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Ultimate Invasion #2 (of 4)

Comicscore Index
Generally favorable ratings

Based on 12 critic ratings.

The Maker plans to make sure Earth’s Mightiest Heroes never become heroes at all. And then he can reshape the universe into exactly what he wants it to be…

Publication Date
Kindle Edition
Print Length
35 pages
Amazon ASIN

12 Critic Ratings & Reviews from:
  • 100

    Un Cómic Más

    The creativity of this story and the way Hickman deconstructs the Marvel Universe is impressive, bold and direct.

    Bryan Hitch offers some epic sequences where he extrapolates his imprint where he presents that unique flexibility that he gives to the anatomies of each particular character.

  • 90

    Fortress of Solitude

  • 88

    The Comicbook Dispatch

    Ultimates Invasion #2 is good but just feels lacking in character motivation, action, and appeal. Couple that with the heavy sci-fi topic and a sense of predictability and Hickman’s story just seems to be lacking a bit more pomp and circumstance than it normally has attached to it. Now, I know this makes it sound like I hate the issue. However, that’s not the case. Why? Well, just like most Hickman stories, the pieces will be revealed given the proper time. As I stated earlier, his stories are oftentimes better in trade when you can digest it all at once without breaks. But in small snapshots, they can be difficult to navigate.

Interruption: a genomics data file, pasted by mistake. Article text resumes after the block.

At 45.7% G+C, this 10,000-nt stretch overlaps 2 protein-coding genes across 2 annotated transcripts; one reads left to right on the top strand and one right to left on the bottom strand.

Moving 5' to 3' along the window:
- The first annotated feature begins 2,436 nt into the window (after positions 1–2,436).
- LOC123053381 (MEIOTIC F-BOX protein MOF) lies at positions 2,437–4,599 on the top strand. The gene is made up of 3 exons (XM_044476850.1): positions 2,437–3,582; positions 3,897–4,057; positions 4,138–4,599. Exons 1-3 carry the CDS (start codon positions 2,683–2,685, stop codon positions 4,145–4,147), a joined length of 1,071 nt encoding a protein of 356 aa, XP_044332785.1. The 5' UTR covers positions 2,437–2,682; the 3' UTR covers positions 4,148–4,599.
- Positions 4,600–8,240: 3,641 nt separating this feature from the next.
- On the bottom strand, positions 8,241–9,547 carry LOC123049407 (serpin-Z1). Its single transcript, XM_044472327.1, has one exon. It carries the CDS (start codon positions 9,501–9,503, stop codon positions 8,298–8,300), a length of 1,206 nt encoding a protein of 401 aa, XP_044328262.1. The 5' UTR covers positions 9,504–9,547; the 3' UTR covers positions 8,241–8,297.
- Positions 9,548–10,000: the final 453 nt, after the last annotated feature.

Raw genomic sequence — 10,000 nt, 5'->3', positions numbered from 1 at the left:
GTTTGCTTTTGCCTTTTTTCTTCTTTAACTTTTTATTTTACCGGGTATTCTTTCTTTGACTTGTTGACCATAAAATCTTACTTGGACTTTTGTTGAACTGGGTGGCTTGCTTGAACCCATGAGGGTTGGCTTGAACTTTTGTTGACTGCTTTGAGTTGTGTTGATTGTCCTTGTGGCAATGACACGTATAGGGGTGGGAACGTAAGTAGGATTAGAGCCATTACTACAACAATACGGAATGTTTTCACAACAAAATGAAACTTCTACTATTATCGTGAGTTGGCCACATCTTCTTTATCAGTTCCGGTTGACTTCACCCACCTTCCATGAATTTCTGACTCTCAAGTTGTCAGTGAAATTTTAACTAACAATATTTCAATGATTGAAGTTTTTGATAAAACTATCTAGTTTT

Moreover, as someone who loves time-traveling, multiversal romps, I’m still locked in on Ultimates Invasion. Nevertheless, I’m struggling to see how this all deeply connects to the Ultimates Universe, who the “heroes” will be, and how they could possibly stop the Maker, especially in a story that feels like it’s been done before. But, there is still a tone of story to go and Hickman hasn’t let me down yet. As for now, I’m still all in and would recommend this story and event over 90% of what DC or Marvel is pushing out right now.

  • 88

    Comic Watch

    Ultimate Invasion #2 explores more facets of The Maker’s true plans while the universe grows ever more complicated. The large focus on Howard Stark is interesting, but will ultimately be pointless if not paid off later down the line.

  • 86

    The Super Powered Fancast

    The Story: The mystery within this series is getting good. I love the layers of the Maker’s plans and how those layers have created a unique and wholly interesting world. I like the progression of the story and how interesting and unexpected the reveals are. I also really enjoy the unpredictable nature of the story and how it can continue to excite, entertain and intrigue all at the same time.

    The Art: Hitch delivers some beautiful art in the issue. I really love the attention to detail of the characters as well as the thrilling action. A great looking issue.

  • 85


    Ultimate Invasion #2 offers a fresh look at a world built by a supervillain’s hand. Anyone not already immersed in the Maker’s story may find it difficult to keep up, but the excellent art and characterization should be enough to keep all viewers entertained. As the rebirth of the Ultimate universe charges on, Ultimate Invasion continues to thrill.